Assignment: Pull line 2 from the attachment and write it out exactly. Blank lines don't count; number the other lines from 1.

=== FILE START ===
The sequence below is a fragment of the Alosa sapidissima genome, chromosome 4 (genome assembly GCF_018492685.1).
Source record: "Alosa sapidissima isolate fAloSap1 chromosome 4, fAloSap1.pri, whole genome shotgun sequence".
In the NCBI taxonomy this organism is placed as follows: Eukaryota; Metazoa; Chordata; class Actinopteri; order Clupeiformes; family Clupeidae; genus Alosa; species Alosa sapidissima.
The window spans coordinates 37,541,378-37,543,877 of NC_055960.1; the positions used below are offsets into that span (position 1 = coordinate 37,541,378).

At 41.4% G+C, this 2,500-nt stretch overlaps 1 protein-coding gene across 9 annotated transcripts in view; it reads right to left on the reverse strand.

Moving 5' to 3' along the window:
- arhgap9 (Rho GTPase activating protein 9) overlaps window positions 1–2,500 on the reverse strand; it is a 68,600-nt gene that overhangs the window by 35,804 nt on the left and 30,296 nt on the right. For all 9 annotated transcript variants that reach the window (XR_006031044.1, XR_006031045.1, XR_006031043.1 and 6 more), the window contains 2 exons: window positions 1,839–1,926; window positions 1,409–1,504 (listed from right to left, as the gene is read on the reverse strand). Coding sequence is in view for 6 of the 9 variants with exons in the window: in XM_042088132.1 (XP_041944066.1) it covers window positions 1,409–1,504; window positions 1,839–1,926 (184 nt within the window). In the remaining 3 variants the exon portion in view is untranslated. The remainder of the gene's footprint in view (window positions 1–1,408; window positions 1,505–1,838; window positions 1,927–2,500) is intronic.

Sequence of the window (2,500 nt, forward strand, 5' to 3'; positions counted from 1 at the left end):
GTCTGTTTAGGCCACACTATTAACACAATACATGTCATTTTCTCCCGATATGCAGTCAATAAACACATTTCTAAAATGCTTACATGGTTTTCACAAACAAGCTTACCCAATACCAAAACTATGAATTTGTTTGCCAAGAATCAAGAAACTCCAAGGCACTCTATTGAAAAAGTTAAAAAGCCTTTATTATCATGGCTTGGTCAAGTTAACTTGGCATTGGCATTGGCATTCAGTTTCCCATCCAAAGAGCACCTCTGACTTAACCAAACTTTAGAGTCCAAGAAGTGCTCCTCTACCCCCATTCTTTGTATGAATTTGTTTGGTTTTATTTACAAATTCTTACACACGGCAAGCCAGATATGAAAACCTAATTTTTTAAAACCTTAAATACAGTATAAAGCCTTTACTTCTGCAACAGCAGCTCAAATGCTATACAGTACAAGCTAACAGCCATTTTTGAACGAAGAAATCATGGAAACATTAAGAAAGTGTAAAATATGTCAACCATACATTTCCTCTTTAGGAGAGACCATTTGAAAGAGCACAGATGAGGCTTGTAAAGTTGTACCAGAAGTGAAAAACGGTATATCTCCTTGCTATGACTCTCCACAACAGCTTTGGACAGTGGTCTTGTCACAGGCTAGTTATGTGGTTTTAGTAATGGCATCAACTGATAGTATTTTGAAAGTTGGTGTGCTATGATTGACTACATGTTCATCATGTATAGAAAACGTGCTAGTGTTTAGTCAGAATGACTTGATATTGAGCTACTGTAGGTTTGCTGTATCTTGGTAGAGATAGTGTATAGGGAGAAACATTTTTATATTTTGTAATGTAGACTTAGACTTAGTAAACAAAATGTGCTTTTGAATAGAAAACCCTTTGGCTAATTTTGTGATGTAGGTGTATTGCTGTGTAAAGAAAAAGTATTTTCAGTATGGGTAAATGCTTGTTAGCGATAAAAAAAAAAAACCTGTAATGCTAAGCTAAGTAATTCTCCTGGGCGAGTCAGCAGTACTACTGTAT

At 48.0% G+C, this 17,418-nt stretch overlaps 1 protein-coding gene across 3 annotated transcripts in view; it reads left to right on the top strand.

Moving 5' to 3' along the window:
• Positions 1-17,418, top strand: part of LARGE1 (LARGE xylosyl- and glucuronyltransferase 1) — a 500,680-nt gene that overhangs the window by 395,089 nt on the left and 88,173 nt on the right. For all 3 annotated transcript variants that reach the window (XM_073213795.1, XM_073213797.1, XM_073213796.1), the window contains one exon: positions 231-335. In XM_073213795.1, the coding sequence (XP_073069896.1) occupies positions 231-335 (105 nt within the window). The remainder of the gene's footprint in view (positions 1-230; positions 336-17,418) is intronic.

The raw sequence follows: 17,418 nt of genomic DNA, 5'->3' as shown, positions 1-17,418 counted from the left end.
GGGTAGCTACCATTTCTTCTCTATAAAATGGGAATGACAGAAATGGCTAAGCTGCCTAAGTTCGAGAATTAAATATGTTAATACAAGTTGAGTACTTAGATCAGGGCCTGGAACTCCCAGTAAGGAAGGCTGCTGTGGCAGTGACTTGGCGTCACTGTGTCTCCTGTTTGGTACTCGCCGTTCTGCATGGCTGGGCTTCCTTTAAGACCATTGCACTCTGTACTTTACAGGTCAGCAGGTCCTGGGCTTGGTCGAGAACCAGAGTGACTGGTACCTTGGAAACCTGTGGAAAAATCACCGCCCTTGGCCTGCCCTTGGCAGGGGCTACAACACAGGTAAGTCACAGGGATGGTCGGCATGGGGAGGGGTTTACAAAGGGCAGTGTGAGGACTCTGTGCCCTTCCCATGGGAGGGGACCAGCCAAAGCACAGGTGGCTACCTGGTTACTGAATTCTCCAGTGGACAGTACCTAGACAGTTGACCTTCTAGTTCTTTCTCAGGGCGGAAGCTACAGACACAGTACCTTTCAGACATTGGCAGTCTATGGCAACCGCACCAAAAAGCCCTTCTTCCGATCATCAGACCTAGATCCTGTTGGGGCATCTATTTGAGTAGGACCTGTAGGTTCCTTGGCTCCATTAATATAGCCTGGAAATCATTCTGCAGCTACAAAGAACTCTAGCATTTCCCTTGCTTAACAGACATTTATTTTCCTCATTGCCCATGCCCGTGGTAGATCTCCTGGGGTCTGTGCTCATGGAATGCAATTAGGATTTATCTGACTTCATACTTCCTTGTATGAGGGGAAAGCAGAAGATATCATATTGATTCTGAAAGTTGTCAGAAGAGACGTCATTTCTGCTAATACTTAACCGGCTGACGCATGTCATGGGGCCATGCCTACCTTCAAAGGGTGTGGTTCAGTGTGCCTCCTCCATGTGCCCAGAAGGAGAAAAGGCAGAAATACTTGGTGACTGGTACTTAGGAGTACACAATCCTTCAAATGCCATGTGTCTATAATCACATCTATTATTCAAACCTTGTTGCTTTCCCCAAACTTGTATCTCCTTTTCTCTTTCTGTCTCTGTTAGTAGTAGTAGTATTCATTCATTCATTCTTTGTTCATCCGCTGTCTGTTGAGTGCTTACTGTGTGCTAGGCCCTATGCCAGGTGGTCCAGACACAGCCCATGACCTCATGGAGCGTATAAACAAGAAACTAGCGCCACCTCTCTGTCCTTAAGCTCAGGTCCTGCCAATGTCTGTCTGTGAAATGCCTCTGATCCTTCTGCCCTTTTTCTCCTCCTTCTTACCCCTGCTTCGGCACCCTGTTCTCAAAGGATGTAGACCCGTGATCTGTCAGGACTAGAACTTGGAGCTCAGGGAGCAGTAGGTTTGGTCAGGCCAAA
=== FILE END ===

Source record: "Alosa sapidissima isolate fAloSap1 chromosome 4, fAloSap1.pri, whole genome shotgun sequence".